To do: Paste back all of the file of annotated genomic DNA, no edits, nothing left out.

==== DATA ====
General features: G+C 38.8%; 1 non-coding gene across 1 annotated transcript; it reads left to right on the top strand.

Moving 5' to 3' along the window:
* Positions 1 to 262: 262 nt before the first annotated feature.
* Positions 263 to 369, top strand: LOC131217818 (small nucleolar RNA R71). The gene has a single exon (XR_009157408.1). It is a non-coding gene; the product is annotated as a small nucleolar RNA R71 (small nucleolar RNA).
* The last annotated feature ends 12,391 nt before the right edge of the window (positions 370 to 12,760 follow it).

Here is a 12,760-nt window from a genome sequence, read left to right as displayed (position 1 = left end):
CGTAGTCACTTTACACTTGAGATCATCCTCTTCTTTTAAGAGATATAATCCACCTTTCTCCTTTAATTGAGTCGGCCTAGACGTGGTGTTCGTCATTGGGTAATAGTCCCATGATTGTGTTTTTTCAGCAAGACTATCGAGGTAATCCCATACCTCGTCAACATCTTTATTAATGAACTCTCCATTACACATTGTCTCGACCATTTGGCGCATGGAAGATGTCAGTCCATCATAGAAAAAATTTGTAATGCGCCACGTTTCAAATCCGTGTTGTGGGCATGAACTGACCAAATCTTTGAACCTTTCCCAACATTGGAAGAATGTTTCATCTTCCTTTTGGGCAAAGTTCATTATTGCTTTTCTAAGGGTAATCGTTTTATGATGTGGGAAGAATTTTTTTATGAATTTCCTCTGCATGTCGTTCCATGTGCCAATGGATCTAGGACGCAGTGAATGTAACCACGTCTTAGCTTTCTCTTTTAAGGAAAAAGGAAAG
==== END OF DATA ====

General features: G+C 38.8%; 1 non-coding gene across 1 annotated transcript; it reads left to right on the top strand.

Moving 5' to 3' along the window:
* Positions 1 to 262: 262 nt before the first annotated feature.
* Positions 263 to 369, top strand: LOC131217818 (small nucleolar RNA R71). The gene has a single exon (XR_009157408.1). It is a non-coding gene; the product is annotated as a small nucleolar RNA R71 (small nucleolar RNA).
* The last annotated feature ends 12,391 nt before the right edge of the window (positions 370 to 12,760 follow it).

Here is a 12,760-nt window from a genome sequence, read left to right as displayed (position 1 = left end):
CGTAGTCACTTTACACTTGAGATCATCCTCTTCTTTTAAGAGATATAATCCACCTTTCTCCTTTAATTGAGTCGGCCTAGACGTGGTGTTCGTCATTGGGTAATAGTCCCATGATTGTGTTTTTTCAGCAAGACTATCGAGGTAATCCCATACCTCGTCAACATCTTTATTAATGAACTCTCCATTACACATTGTCTCGACCATTTGGCGCATGGAAGATGTCAGTCCATCATAGAAAAAATTTGTAATGCGCCACGTTTCAAATCCGTGTTGTGGGCATGAACTGACCAAATCTTTGAACCTTTCCCAACATTGGAAGAATGTTTCATCTTCCTTTTGGGCAAAGTTCATTATTGCTTTTCTAAGGGTAATCGTTTTATGATGTGGGAAGAATTTTTTTATGAATTTCCTCTGCATGTCGTTCCATGTGCCAATGGATCTAGGACGCAGTGAATGTAACCACGTCTTAGCTTTCTCTTTTAAGGAAAAAGGAAAG